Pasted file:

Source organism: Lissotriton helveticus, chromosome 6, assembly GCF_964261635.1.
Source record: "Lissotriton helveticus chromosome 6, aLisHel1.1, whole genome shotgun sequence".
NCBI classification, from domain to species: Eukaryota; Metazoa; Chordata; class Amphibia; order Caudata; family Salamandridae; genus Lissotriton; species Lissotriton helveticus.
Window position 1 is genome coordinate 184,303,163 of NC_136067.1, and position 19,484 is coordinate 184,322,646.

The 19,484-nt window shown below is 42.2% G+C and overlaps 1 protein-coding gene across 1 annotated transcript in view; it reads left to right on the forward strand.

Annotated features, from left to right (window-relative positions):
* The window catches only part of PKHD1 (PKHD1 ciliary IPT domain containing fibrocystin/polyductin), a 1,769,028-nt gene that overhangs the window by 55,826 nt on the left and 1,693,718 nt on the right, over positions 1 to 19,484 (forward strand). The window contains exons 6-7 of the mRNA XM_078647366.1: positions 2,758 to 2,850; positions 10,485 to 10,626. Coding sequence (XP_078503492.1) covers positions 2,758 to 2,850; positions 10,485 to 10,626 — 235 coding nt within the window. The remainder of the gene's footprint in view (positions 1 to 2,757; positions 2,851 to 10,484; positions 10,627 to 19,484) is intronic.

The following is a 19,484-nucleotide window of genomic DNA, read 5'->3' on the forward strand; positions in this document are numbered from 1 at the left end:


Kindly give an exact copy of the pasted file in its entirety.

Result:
Source organism: Lissotriton helveticus, chromosome 6, assembly GCF_964261635.1.
Source record: "Lissotriton helveticus chromosome 6, aLisHel1.1, whole genome shotgun sequence".
NCBI classification, from domain to species: Eukaryota; Metazoa; Chordata; class Amphibia; order Caudata; family Salamandridae; genus Lissotriton; species Lissotriton helveticus.
Window position 1 is genome coordinate 184,303,163 of NC_136067.1, and position 19,484 is coordinate 184,322,646.

The 19,484-nt window shown below is 42.2% G+C and overlaps 1 protein-coding gene across 1 annotated transcript in view; it reads left to right on the forward strand.

Annotated features, from left to right (window-relative positions):
* The window catches only part of PKHD1 (PKHD1 ciliary IPT domain containing fibrocystin/polyductin), a 1,769,028-nt gene that overhangs the window by 55,826 nt on the left and 1,693,718 nt on the right, over positions 1 to 19,484 (forward strand). The window contains exons 6-7 of the mRNA XM_078647366.1: positions 2,758 to 2,850; positions 10,485 to 10,626. Coding sequence (XP_078503492.1) covers positions 2,758 to 2,850; positions 10,485 to 10,626 — 235 coding nt within the window. The remainder of the gene's footprint in view (positions 1 to 2,757; positions 2,851 to 10,484; positions 10,627 to 19,484) is intronic.

The following is a 19,484-nucleotide window of genomic DNA, read 5'->3' on the forward strand; positions in this document are numbered from 1 at the left end: